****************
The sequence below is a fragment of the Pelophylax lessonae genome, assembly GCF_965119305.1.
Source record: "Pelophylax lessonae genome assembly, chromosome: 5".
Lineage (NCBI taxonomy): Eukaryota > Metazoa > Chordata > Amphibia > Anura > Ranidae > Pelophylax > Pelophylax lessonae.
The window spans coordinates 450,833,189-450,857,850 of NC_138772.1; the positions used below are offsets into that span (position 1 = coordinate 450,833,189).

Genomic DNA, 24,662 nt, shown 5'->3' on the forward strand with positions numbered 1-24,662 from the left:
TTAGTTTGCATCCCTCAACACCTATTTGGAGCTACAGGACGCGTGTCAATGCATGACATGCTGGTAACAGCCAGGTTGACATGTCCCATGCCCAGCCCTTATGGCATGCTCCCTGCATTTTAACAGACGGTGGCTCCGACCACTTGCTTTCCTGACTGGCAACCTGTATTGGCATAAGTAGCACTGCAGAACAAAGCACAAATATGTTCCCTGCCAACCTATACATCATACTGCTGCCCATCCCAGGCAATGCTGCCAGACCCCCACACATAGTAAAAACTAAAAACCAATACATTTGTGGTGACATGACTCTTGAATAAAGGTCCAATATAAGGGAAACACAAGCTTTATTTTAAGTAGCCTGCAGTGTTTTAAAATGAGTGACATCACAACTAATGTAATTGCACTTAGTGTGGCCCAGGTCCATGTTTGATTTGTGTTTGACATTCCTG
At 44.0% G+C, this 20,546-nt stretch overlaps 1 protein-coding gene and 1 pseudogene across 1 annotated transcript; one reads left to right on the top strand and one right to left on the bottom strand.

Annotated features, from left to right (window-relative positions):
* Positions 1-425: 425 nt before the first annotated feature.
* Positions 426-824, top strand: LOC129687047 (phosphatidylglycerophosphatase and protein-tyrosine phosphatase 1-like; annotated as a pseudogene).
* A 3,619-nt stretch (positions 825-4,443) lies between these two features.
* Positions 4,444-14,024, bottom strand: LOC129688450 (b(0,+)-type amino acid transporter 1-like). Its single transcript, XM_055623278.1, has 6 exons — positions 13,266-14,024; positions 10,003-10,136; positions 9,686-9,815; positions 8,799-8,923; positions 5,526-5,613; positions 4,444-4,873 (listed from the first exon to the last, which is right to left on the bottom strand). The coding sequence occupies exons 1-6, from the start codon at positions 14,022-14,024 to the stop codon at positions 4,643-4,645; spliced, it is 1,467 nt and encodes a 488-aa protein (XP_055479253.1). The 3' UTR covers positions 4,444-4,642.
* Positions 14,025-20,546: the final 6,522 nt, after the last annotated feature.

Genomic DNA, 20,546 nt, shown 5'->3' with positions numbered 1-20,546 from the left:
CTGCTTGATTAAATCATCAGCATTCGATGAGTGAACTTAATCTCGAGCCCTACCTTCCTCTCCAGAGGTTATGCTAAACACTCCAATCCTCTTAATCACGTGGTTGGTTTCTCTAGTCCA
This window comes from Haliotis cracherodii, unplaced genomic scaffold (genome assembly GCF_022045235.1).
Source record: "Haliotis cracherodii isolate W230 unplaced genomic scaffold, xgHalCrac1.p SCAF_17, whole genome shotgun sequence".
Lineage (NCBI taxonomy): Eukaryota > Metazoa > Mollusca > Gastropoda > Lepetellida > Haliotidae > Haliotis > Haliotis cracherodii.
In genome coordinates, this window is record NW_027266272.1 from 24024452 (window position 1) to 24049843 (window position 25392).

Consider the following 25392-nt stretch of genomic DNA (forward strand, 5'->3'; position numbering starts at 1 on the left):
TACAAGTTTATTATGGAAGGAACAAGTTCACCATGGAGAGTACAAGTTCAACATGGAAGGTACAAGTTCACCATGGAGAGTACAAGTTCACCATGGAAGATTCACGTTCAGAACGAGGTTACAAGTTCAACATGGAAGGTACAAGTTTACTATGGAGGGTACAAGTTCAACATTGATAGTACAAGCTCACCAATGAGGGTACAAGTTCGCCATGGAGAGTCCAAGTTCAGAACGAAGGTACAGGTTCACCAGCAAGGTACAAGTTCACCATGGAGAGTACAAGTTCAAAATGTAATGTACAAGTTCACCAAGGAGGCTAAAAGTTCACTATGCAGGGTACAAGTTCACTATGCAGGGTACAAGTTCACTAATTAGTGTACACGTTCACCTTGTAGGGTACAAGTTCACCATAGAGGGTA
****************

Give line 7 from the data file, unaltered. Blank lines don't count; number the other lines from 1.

At 44.0% G+C, this 20,546-nt stretch overlaps 1 protein-coding gene and 1 pseudogene across 1 annotated transcript; one reads left to right on the top strand and one right to left on the bottom strand.